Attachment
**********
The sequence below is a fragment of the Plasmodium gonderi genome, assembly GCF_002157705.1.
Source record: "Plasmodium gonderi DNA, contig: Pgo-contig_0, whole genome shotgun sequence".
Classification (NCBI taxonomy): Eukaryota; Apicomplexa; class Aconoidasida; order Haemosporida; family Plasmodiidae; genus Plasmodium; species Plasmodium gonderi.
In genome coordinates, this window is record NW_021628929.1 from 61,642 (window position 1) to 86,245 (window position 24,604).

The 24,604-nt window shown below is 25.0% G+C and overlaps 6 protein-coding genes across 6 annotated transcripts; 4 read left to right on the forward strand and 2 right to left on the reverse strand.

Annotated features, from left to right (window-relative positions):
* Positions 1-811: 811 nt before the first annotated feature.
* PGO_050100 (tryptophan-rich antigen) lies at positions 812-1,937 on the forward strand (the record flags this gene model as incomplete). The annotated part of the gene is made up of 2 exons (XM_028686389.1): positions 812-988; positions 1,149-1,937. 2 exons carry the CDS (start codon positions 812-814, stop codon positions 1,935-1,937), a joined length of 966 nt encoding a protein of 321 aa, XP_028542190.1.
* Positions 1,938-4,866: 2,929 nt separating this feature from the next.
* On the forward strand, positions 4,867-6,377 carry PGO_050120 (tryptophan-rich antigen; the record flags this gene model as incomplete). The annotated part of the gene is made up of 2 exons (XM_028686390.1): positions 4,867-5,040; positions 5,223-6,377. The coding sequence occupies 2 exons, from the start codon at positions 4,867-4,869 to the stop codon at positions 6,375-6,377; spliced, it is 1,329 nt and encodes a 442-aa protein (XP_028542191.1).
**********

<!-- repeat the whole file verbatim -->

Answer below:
The sequence below is a fragment of the Plasmodium gonderi genome, assembly GCF_002157705.1.
Source record: "Plasmodium gonderi DNA, contig: Pgo-contig_0, whole genome shotgun sequence".
Classification (NCBI taxonomy): Eukaryota; Apicomplexa; class Aconoidasida; order Haemosporida; family Plasmodiidae; genus Plasmodium; species Plasmodium gonderi.
In genome coordinates, this window is record NW_021628929.1 from 61,642 (window position 1) to 86,245 (window position 24,604).

The 24,604-nt window shown below is 25.0% G+C and overlaps 6 protein-coding genes across 6 annotated transcripts; 4 read left to right on the forward strand and 2 right to left on the reverse strand.

Annotated features, from left to right (window-relative positions):
* Positions 1-811: 811 nt before the first annotated feature.
* PGO_050100 (tryptophan-rich antigen) lies at positions 812-1,937 on the forward strand (the record flags this gene model as incomplete). The annotated part of the gene is made up of 2 exons (XM_028686389.1): positions 812-988; positions 1,149-1,937. 2 exons carry the CDS (start codon positions 812-814, stop codon positions 1,935-1,937), a joined length of 966 nt encoding a protein of 321 aa, XP_028542190.1.
* Positions 1,938-4,866: 2,929 nt separating this feature from the next.
* On the forward strand, positions 4,867-6,377 carry PGO_050120 (tryptophan-rich antigen; the record flags this gene model as incomplete). The annotated part of the gene is made up of 2 exons (XM_028686390.1): positions 4,867-5,040; positions 5,223-6,377. The coding sequence occupies 2 exons, from the start codon at positions 4,867-4,869 to the stop codon at positions 6,375-6,377; spliced, it is 1,329 nt and encodes a 442-aa protein (XP_028542191.1).